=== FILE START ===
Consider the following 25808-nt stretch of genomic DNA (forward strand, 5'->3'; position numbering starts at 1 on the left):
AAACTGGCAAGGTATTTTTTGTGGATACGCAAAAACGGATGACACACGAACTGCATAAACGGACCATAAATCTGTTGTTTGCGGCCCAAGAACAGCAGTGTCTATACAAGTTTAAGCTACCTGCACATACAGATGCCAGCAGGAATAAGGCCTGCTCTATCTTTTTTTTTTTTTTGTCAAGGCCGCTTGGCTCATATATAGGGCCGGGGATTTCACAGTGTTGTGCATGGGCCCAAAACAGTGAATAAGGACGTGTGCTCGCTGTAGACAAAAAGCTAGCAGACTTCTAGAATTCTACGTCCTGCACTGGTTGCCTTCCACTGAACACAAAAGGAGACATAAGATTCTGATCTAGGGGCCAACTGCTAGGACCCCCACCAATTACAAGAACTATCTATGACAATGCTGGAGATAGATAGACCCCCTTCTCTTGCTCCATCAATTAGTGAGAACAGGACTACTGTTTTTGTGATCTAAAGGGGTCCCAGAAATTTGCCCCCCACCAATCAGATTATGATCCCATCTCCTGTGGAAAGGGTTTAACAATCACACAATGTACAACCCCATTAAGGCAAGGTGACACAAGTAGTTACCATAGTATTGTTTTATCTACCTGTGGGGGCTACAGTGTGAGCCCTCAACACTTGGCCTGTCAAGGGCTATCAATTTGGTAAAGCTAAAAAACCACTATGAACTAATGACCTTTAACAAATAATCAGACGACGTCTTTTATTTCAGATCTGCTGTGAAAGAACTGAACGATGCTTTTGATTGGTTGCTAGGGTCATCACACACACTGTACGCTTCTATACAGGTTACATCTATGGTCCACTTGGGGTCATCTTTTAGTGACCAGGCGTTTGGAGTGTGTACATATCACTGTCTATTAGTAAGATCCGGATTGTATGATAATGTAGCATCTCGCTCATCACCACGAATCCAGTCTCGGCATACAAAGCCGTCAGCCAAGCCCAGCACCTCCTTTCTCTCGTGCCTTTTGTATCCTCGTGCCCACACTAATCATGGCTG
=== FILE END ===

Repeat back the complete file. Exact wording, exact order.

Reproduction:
Consider the following 25808-nt stretch of genomic DNA (forward strand, 5'->3'; position numbering starts at 1 on the left):
AAACTGGCAAGGTATTTTTTGTGGATACGCAAAAACGGATGACACACGAACTGCATAAACGGACCATAAATCTGTTGTTTGCGGCCCAAGAACAGCAGTGTCTATACAAGTTTAAGCTACCTGCACATACAGATGCCAGCAGGAATAAGGCCTGCTCTATCTTTTTTTTTTTTTTGTCAAGGCCGCTTGGCTCATATATAGGGCCGGGGATTTCACAGTGTTGTGCATGGGCCCAAAACAGTGAATAAGGACGTGTGCTCGCTGTAGACAAAAAGCTAGCAGACTTCTAGAATTCTACGTCCTGCACTGGTTGCCTTCCACTGAACACAAAAGGAGACATAAGATTCTGATCTAGGGGCCAACTGCTAGGACCCCCACCAATTACAAGAACTATCTATGACAATGCTGGAGATAGATAGACCCCCTTCTCTTGCTCCATCAATTAGTGAGAACAGGACTACTGTTTTTGTGATCTAAAGGGGTCCCAGAAATTTGCCCCCCACCAATCAGATTATGATCCCATCTCCTGTGGAAAGGGTTTAACAATCACACAATGTACAACCCCATTAAGGCAAGGTGACACAAGTAGTTACCATAGTATTGTTTTATCTACCTGTGGGGGCTACAGTGTGAGCCCTCAACACTTGGCCTGTCAAGGGCTATCAATTTGGTAAAGCTAAAAAACCACTATGAACTAATGACCTTTAACAAATAATCAGACGACGTCTTTTATTTCAGATCTGCTGTGAAAGAACTGAACGATGCTTTTGATTGGTTGCTAGGGTCATCACACACACTGTACGCTTCTATACAGGTTACATCTATGGTCCACTTGGGGTCATCTTTTAGTGACCAGGCGTTTGGAGTGTGTACATATCACTGTCTATTAGTAAGATCCGGATTGTATGATAATGTAGCATCTCGCTCATCACCACGAATCCAGTCTCGGCATACAAAGCCGTCAGCCAAGCCCAGCACCTCCTTTCTCTCGTGCCTTTTGTATCCTCGTGCCCACACTAATCATGGCTG